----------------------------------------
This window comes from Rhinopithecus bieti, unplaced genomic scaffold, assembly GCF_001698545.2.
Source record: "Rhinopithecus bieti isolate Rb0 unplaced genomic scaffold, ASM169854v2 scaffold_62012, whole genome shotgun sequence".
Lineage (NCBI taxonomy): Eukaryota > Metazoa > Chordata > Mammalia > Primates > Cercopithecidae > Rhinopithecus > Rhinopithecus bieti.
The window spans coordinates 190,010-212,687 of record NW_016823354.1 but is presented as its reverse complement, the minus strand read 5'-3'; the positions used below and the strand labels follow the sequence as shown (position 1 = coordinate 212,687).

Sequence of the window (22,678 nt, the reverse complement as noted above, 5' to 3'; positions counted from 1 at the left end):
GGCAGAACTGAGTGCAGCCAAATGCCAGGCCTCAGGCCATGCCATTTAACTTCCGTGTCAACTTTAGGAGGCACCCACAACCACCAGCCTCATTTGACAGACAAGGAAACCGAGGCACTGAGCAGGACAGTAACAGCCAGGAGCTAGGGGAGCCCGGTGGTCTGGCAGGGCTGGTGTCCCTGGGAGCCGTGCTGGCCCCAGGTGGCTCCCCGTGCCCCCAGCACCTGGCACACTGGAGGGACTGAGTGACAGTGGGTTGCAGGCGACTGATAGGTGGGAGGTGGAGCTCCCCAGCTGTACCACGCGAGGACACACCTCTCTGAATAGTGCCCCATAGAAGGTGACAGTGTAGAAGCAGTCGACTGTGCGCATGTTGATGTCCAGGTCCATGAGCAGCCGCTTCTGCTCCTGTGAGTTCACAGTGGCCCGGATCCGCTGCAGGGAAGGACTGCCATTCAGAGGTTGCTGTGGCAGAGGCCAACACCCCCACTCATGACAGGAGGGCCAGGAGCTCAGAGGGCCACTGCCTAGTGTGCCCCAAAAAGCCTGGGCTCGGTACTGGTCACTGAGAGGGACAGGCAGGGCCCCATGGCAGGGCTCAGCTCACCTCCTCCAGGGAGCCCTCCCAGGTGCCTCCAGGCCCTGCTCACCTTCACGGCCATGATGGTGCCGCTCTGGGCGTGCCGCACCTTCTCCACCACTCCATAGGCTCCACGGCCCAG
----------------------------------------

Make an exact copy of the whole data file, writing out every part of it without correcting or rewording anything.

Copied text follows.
This window comes from Rhinopithecus bieti, unplaced genomic scaffold, assembly GCF_001698545.2.
Source record: "Rhinopithecus bieti isolate Rb0 unplaced genomic scaffold, ASM169854v2 scaffold_62012, whole genome shotgun sequence".
Lineage (NCBI taxonomy): Eukaryota > Metazoa > Chordata > Mammalia > Primates > Cercopithecidae > Rhinopithecus > Rhinopithecus bieti.
The window spans coordinates 190,010-212,687 of record NW_016823354.1 but is presented as its reverse complement, the minus strand read 5'-3'; the positions used below and the strand labels follow the sequence as shown (position 1 = coordinate 212,687).

Sequence of the window (22,678 nt, the reverse complement as noted above, 5' to 3'; positions counted from 1 at the left end):
GGCAGAACTGAGTGCAGCCAAATGCCAGGCCTCAGGCCATGCCATTTAACTTCCGTGTCAACTTTAGGAGGCACCCACAACCACCAGCCTCATTTGACAGACAAGGAAACCGAGGCACTGAGCAGGACAGTAACAGCCAGGAGCTAGGGGAGCCCGGTGGTCTGGCAGGGCTGGTGTCCCTGGGAGCCGTGCTGGCCCCAGGTGGCTCCCCGTGCCCCCAGCACCTGGCACACTGGAGGGACTGAGTGACAGTGGGTTGCAGGCGACTGATAGGTGGGAGGTGGAGCTCCCCAGCTGTACCACGCGAGGACACACCTCTCTGAATAGTGCCCCATAGAAGGTGACAGTGTAGAAGCAGTCGACTGTGCGCATGTTGATGTCCAGGTCCATGAGCAGCCGCTTCTGCTCCTGTGAGTTCACAGTGGCCCGGATCCGCTGCAGGGAAGGACTGCCATTCAGAGGTTGCTGTGGCAGAGGCCAACACCCCCACTCATGACAGGAGGGCCAGGAGCTCAGAGGGCCACTGCCTAGTGTGCCCCAAAAAGCCTGGGCTCGGTACTGGTCACTGAGAGGGACAGGCAGGGCCCCATGGCAGGGCTCAGCTCACCTCCTCCAGGGAGCCCTCCCAGGTGCCTCCAGGCCCTGCTCACCTTCACGGCCATGATGGTGCCGCTCTGGGCGTGCCGCACCTTCTCCACCACTCCATAGGCTCCACGGCCCAG